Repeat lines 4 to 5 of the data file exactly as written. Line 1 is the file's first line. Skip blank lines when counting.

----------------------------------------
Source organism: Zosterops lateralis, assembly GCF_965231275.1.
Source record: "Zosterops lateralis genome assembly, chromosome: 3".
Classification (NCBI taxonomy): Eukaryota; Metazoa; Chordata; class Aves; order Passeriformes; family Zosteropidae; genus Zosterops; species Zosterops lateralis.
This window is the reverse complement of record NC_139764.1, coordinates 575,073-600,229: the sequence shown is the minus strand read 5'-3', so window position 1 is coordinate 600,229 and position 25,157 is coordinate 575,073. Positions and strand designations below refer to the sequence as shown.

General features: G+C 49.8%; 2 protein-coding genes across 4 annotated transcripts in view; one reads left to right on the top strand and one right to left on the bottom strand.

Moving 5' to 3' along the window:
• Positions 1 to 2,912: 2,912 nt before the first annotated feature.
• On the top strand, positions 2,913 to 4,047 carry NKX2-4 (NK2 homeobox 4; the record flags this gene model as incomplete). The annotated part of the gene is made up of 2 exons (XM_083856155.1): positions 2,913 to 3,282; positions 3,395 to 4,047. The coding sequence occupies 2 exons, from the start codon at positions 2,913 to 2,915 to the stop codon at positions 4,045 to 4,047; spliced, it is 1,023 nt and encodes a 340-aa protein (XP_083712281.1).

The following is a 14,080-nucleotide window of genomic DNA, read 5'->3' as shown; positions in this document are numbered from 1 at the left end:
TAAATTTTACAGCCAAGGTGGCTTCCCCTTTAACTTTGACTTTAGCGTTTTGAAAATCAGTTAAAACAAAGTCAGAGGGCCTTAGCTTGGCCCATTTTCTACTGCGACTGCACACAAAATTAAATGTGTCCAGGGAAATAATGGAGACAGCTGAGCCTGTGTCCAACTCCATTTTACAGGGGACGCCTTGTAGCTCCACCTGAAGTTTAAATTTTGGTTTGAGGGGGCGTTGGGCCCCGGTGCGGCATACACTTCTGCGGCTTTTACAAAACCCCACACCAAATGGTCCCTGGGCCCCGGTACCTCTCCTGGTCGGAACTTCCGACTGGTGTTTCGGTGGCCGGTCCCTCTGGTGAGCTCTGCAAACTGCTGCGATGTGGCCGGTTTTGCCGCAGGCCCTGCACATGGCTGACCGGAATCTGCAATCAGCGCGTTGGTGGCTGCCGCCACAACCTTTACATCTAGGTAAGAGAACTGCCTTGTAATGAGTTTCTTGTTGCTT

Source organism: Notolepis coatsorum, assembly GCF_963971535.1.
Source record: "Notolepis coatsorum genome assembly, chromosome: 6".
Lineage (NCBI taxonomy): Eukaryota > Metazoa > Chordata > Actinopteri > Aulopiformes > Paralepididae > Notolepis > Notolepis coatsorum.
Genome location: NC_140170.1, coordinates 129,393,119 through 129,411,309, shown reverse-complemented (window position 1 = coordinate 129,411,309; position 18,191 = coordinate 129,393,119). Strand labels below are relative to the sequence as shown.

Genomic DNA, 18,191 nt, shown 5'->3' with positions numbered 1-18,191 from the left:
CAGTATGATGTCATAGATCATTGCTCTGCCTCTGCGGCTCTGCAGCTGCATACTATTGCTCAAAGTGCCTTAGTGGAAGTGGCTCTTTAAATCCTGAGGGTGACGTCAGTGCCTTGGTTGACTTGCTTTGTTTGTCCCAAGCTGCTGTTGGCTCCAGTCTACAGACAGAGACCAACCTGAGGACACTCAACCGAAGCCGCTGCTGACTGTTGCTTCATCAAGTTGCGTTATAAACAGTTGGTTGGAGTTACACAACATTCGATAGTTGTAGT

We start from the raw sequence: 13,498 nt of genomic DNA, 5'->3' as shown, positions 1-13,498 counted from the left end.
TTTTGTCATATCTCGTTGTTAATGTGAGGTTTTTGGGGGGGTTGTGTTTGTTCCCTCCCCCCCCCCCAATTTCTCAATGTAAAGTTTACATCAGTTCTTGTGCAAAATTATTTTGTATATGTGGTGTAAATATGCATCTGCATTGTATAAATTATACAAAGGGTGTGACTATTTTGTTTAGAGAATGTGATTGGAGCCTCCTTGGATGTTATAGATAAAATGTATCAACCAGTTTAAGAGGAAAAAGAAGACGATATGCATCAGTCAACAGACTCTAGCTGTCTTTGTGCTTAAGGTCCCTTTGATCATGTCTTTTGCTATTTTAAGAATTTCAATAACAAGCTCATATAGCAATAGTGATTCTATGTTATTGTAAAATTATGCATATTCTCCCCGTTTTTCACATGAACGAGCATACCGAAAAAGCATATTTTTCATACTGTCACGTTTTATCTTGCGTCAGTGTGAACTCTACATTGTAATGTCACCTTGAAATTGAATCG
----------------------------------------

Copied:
This window is the reverse complement of record NC_139764.1, coordinates 575,073-600,229: the sequence shown is the minus strand read 5'-3', so window position 1 is coordinate 600,229 and position 25,157 is coordinate 575,073. Positions and strand designations below refer to the sequence as shown.

General features: G+C 49.8%; 2 protein-coding genes across 4 annotated transcripts in view; one reads left to right on the top strand and one right to left on the bottom strand.